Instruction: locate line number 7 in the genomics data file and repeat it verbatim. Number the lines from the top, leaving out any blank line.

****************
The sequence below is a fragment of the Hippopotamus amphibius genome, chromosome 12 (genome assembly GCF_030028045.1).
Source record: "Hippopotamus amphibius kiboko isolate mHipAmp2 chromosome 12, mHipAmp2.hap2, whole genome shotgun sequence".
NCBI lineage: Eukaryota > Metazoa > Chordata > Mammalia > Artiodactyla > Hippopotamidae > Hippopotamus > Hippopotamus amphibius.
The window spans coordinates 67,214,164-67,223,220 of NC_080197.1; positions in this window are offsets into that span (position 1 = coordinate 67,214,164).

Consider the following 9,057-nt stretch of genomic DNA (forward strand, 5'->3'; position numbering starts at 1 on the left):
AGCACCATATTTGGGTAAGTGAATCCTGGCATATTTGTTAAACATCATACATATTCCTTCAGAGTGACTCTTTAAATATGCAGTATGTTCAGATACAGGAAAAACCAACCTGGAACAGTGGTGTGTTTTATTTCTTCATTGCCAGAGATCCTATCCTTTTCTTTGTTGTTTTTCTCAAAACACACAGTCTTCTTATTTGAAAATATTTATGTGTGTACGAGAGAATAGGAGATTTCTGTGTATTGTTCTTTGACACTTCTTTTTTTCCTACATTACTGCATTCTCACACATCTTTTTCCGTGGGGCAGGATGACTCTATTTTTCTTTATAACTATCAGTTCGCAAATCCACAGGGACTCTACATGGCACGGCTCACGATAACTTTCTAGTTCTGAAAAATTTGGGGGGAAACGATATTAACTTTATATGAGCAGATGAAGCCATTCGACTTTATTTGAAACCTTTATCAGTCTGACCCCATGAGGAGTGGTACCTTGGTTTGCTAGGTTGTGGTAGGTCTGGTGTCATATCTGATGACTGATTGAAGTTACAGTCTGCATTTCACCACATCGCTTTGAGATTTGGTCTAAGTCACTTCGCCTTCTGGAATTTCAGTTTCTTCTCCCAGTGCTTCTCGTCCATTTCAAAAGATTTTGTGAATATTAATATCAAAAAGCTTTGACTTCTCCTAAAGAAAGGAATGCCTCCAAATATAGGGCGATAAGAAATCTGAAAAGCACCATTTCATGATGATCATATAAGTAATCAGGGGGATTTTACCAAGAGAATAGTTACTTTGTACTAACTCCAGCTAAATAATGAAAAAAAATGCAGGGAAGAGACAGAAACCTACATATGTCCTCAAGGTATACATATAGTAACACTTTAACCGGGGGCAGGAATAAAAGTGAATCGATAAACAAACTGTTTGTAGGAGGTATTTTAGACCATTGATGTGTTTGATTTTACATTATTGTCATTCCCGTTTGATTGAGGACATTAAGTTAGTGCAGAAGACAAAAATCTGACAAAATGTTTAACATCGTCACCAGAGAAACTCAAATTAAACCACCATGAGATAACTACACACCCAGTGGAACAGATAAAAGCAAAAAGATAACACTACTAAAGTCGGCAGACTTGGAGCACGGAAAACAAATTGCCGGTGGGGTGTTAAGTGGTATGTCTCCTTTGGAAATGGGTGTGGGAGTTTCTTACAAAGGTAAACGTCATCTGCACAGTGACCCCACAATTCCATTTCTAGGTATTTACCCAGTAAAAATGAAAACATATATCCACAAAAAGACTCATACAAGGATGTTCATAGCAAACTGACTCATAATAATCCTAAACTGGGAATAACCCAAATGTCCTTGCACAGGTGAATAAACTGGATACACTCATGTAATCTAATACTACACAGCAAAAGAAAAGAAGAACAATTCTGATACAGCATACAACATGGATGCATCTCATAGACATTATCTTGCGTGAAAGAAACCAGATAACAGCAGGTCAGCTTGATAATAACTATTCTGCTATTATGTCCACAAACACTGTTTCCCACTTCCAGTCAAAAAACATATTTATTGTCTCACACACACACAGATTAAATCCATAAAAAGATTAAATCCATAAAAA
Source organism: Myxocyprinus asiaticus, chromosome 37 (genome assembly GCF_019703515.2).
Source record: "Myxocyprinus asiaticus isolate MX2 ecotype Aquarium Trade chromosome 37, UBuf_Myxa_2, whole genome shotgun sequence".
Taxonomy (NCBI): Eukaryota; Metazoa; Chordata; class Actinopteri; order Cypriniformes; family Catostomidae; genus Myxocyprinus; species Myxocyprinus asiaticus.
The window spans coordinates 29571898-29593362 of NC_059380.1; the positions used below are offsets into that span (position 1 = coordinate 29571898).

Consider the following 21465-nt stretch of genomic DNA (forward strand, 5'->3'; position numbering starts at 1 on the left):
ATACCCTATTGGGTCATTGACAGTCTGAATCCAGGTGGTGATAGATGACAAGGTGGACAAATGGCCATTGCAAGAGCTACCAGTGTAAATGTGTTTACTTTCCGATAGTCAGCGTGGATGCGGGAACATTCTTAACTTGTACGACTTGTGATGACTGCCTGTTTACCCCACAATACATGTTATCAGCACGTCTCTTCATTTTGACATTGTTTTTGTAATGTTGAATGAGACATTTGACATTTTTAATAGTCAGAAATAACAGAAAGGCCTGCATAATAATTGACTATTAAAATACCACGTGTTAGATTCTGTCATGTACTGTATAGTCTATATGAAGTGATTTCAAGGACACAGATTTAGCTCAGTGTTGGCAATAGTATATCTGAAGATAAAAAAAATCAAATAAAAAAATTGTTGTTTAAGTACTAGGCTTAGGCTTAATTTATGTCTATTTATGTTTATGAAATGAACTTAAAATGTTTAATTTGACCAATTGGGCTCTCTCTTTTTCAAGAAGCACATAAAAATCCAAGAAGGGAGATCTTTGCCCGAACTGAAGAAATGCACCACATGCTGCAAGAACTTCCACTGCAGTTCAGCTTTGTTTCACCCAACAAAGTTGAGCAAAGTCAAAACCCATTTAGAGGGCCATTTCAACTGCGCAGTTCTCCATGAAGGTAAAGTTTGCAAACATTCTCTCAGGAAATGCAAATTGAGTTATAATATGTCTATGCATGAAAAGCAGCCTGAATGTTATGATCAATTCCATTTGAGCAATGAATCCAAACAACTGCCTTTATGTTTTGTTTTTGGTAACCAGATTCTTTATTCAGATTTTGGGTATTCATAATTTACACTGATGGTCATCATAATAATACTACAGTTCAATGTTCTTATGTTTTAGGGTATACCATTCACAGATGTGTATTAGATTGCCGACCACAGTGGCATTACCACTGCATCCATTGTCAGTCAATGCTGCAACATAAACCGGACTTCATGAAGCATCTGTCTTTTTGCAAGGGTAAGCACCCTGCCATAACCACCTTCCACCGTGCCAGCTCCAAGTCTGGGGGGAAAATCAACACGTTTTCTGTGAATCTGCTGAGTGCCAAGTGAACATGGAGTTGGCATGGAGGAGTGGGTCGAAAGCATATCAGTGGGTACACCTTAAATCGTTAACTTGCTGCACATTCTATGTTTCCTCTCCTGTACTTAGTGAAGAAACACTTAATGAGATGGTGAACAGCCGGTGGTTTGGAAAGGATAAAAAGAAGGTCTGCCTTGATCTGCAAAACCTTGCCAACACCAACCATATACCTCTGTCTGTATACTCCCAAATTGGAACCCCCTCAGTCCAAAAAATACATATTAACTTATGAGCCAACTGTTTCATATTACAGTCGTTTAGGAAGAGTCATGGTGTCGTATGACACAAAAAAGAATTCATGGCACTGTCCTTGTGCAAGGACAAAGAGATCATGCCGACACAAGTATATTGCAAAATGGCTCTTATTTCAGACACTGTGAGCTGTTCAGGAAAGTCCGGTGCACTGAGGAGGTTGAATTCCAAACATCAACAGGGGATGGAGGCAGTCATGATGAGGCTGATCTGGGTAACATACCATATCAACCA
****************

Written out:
Source organism: Myxocyprinus asiaticus, chromosome 37 (genome assembly GCF_019703515.2).